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Tom Cruise: 'Jimmy Kimmel Live' Guest!

Tom Cruise: 'Jimmy Kimmel Live' Guest!

Tom Cruise waves to his fans as he makes his way into the studio for an appearance on Jimmy Kimmel Live on Thursday (April 11) in Hollywood.

The 50-year-old actor is currently promoting his new film Oblivion, in theaters April 19.

Tom will be heading to New York tomorrow for appearances on Late Night with Jimmy Fallon and The Daily Show with Jon Stewart.

At the movie’s premiere the night before, Tom arrived early so that he could spend three hours signing autographs and greeting fans. We love his devotion to his fans!

10+ pictures inside of Tom Cruise heading into the studio…

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10 Comments

# 1

He’s ***really** promoting the sh**t out of this film. Usually I take this to be a sign that the film is really bad and thus NEEDS the promotion.

But I saw it last night…It’s “alright” but to be honest I had no idea what the hell was going on. I personally found it to be too confusing of a script.

# 2

@Camden: you must be dumb because Oblivion was pretty easy to understand.

# 3

@Neo:
I agree you,haha!
The story of oblivion is not difficult to understand, I watched it last night, It’s so fabulous film.

# 4

@shia:

Well in all sincerity *please* explain it to me? Was the whole crew of the Odyssey cloned? How many Jack’s were there? Was the ‘thing’ up in the sky just one big ass computer?

Whether I got it or not. It’s still being panned by the critics across the board, The Hollywood Reporter, The Guardian, Variety…take your pick. So there’s clearly something missing.

Hence he’s heavy on the promotional trail.

# 5

He is so phony, I can’t even watch his interviews anymore.

# 6
Suri the meal ticket @ 04/12/2013 at 10:00 am

Heck, I don’t watch his movie but I admire any hard worker.
And please go watch that movie for I wish OIga to be successful.

# 7

@Suri the meal ticket:

Hi, I missing you. Kisses.

# 8
It's a Wonderful Life @ 04/12/2013 at 7:41 pm

“The James Clayton Column: If Tom Cruise were consigned to oblivion”

Here’s a science fiction scenario for you: what if Tom Cruise was consigned to oblivion? What if Cruise was written right out of the universe? Erased from existence, removed from history and all trace of him wiped from this reality – I’m guessing that some plot along the lines of Looper or The Terminator is taking him out – what would the world be like?

The answer is worse. If Thomas Cruise Mapother IV had never been born to grace the big screen and occasionally do slightly eccentric things like surf sofas on chat show TV, Earth would be a slightly sadder place. Thinking on it you find that Tom’s Midas Touch has, erm, touched so much of the movie landscape over the past three decades, and had such a significant role in the unrolling of cultural history, that it’s slightly disturbing to dwell on the idea that, Sliding Doors-style, it could have been so different.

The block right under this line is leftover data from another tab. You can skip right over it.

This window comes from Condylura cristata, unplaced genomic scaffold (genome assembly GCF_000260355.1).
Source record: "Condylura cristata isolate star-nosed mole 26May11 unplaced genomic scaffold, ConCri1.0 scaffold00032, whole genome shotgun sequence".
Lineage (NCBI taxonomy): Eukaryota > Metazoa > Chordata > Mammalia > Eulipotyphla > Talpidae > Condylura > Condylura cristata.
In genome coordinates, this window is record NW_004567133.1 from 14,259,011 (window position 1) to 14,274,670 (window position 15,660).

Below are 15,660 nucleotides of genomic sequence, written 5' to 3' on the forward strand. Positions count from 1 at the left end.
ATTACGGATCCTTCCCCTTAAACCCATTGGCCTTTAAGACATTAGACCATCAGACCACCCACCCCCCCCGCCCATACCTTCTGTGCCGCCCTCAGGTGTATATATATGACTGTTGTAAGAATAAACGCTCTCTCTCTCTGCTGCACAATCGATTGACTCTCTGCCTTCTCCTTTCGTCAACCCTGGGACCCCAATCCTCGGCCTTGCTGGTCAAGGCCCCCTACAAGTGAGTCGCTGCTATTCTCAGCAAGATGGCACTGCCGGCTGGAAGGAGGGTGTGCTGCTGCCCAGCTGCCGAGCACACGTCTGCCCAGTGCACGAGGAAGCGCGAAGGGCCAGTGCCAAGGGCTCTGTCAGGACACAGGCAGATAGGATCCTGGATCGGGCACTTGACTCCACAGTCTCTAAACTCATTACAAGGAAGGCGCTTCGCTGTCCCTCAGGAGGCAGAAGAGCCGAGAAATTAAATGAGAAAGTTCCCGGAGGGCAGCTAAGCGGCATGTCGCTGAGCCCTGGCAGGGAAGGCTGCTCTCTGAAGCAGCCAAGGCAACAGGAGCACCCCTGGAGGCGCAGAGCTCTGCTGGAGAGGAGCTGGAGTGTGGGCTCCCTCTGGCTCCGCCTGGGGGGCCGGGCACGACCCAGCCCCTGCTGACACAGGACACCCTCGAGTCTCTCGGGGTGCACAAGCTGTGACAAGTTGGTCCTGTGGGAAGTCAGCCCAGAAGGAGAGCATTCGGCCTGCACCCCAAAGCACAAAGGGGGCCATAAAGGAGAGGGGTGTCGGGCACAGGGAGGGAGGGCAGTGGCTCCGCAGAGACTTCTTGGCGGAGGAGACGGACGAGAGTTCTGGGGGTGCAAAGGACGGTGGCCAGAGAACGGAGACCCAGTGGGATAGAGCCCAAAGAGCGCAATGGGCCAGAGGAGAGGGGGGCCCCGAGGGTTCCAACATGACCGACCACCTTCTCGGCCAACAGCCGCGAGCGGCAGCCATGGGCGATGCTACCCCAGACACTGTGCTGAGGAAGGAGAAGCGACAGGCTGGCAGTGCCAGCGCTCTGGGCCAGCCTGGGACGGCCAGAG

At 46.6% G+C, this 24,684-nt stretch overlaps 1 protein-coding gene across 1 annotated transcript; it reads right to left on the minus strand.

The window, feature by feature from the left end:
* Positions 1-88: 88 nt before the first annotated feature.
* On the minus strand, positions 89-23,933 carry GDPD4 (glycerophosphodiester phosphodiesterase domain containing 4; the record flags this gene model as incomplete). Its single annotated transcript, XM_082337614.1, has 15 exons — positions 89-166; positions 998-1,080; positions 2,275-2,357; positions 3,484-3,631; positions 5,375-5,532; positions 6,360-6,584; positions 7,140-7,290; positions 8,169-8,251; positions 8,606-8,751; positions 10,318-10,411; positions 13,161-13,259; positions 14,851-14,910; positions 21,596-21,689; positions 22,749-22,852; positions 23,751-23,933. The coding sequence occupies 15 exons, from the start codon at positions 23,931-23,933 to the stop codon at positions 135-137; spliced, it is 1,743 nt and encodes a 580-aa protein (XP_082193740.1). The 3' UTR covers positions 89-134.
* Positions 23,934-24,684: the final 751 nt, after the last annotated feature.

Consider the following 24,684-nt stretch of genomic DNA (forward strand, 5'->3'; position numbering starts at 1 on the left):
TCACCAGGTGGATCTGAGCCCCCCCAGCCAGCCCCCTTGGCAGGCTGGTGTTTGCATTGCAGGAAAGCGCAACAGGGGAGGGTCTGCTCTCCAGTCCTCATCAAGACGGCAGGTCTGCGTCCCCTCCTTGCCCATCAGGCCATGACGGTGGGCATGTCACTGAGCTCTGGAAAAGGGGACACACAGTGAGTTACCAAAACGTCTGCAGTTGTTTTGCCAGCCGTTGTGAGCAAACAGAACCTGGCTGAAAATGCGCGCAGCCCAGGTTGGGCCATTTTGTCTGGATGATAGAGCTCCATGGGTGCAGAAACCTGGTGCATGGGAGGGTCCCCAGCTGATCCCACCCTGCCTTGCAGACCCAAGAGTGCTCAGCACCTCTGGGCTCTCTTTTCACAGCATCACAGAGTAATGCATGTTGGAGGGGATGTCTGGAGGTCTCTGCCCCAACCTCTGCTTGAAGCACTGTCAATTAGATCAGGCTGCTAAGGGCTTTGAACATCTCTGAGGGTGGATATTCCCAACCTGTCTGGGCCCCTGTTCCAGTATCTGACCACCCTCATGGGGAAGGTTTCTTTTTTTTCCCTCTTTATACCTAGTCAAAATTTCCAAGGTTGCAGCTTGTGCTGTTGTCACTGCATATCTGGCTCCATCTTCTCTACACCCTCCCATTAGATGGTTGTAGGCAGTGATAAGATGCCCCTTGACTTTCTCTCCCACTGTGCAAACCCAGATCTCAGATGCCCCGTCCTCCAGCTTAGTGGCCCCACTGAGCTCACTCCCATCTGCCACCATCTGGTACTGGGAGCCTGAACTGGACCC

To prove this, I’m going to go through the It’s A Wonderful Life scenario with Tom Cruise playing Tom Cruise instead of Jimmy Stewart playing good ol’ George Bailey. It feels wrong to raise this tale when it isn’t Christmas but, then again, so much is wrong and weird in the contemplation of a Cruise-free reality.

To recap, in Frank Capra’s classic fable, decent everyman George Bailey drops into overwhelming depression and comes to the breaking point of wishing that he’d never been born. Luckily, his chirpy guardian angel Clarence is on hand to show suicidal George that his life has been worth living by giving him a whistlestop tour through a nightmarish alternate vision of a Bedford Falls in which Bailey never existed.

George soon sees that he’s touched so many people’s lives and made a positive difference to the town. He subsequently returns to reality with an upbeat spirit, confident in the knowledge that he’s not a failure but is in fact the richest man in Bedford Falls because he has so many loving friends. Angels get their wings, Christmas is magical and everyone realises that, yes, It’s A Wonderful Life after all.

I reckon that if we do the same thing with Cruise we’ll arrive at a similar conclusion.

Who’s acting as the cocky paragon poster boy of brash 80s youth – a zeitgeisty feature that that provides essential flavour to flicks like Top Gun and The Color Of Money? There’s a hole in the essential identity of a whole decade, and all young arrogant males have to look to Eddie Murphy as a role model instead.

As for the action cinema genre, without the Mission: Impossible franchise, the bar for stunts and audacious spectacle is far lower. What’s more, no one trusts untested TV showrunner JJ Abrams to direct a film, and animation legend Brad Bird is still struggling to get support for his wish to try live-action moviemaking.

It’s also true that without Top Gun, Jerry Bruckheimer doesn’t become the Blockbuster Godfather and the US Air Force doesn’t experience a mass influx of eager recruits. The USSR wins the Cold War and Hollywood makes far less money, so altogether the California Dream is killed and possibly turned Communist.

I’ve not even touched on iconic Cruise performances that I’m personally unfamiliar with such as those of Rain Man, Born On The Fourth Of July and Jerry Maguire. I think you get my point – the Cruiser has had a considerable impact upon the movie industry and upon audiences thanks to his generous and determined nature, his can-do attitude and his impressively flexible acting acumen. It’d be a bit sad if this star was extinguished.

(full article – http://www.denofgeek.com/movies/tom-cruise/25192/the-james-clayton-column-if-tom-cruise-were-consigned-to-oblivion)

# 9

@Camden:
I can’t explain it in English , I’m not a US or UK, but I can explain it in my native language :D

Sincerely concerned @ 04/14/2013 at 8:45 am

@Camden: You’re glib!!!

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